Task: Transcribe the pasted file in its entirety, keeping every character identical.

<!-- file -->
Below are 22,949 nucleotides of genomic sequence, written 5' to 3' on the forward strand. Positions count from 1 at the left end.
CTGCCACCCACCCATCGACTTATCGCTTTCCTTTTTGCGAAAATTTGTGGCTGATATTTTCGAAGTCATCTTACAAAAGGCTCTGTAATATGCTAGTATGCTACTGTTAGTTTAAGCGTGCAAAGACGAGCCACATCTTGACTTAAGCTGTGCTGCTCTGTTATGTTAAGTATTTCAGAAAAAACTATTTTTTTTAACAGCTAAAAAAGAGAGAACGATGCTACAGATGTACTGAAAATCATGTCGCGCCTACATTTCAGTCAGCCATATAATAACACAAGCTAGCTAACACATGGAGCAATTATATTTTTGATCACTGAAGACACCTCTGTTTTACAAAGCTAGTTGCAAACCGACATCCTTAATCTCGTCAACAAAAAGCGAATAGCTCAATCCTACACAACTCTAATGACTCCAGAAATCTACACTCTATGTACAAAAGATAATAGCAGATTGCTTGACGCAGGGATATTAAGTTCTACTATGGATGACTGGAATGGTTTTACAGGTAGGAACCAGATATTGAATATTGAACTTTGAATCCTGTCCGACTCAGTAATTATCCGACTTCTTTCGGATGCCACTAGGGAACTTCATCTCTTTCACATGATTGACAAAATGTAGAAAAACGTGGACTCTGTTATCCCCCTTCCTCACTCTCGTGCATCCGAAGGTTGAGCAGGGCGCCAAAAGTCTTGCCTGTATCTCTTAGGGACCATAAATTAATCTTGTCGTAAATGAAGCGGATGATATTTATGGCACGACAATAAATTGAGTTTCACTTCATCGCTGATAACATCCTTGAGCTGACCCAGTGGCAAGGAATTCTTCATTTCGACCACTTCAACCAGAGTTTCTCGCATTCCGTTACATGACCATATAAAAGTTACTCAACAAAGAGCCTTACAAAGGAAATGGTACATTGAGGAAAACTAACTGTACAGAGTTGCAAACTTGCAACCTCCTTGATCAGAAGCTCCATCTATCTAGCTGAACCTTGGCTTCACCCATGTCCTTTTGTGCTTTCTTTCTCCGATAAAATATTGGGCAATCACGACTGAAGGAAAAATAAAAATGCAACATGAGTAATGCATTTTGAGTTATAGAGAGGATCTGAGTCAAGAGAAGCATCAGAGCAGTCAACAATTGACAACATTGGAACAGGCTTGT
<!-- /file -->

Below are 22,949 nucleotides of genomic sequence, written 5' to 3' on the forward strand. Positions count from 1 at the left end.
CTGCCACCCACCCATCGACTTATCGCTTTCCTTTTTGCGAAAATTTGTGGCTGATATTTTCGAAGTCATCTTACAAAAGGCTCTGTAATATGCTAGTATGCTACTGTTAGTTTAAGCGTGCAAAGACGAGCCACATCTTGACTTAAGCTGTGCTGCTCTGTTATGTTAAGTATTTCAGAAAAAACTATTTTTTTTAACAGCTAAAAAAGAGAGAACGATGCTACAGATGTACTGAAAATCATGTCGCGCCTACATTTCAGTCAGCCATATAATAACACAAGCTAGCTAACACATGGAGCAATTATATTTTTGATCACTGAAGACACCTCTGTTTTACAAAGCTAGTTGCAAACCGACATCCTTAATCTCGTCAACAAAAAGCGAATAGCTCAATCCTACACAACTCTAATGACTCCAGAAATCTACACTCTATGTACAAAAGATAATAGCAGATTGCTTGACGCAGGGATATTAAGTTCTACTATGGATGACTGGAATGGTTTTACAGGTAGGAACCAGATATTGAATATTGAACTTTGAATCCTGTCCGACTCAGTAATTATCCGACTTCTTTCGGATGCCACTAGGGAACTTCATCTCTTTCACATGATTGACAAAATGTAGAAAAACGTGGACTCTGTTATCCCCCTTCCTCACTCTCGTGCATCCGAAGGTTGAGCAGGGCGCCAAAAGTCTTGCCTGTATCTCTTAGGGACCATAAATTAATCTTGTCGTAAATGAAGCGGATGATATTTATGGCACGACAATAAATTGAGTTTCACTTCATCGCTGATAACATCCTTGAGCTGACCCAGTGGCAAGGAATTCTTCATTTCGACCACTTCAACCAGAGTTTCTCGCATTCCGTTACATGACCATATAAAAGTTACTCAACAAAGAGCCTTACAAAGGAAATGGTACATTGAGGAAAACTAACTGTACAGAGTTGCAAACTTGCAACCTCCTTGATCAGAAGCTCCATCTATCTAGCTGAACCTTGGCTTCACCCATGTCCTTTTGTGCTTTCTTTCTCCGATAAAATATTGGGCAATCACGACTGAAGGAAAAATAAAAATGCAACATGAGTAATGCATTTTGAGTTATAGAGAGGATCTGAGTCAAGAGAAGCATCAGAGCAGTCAACAATTGACAACATTGGAACAGGCTTGT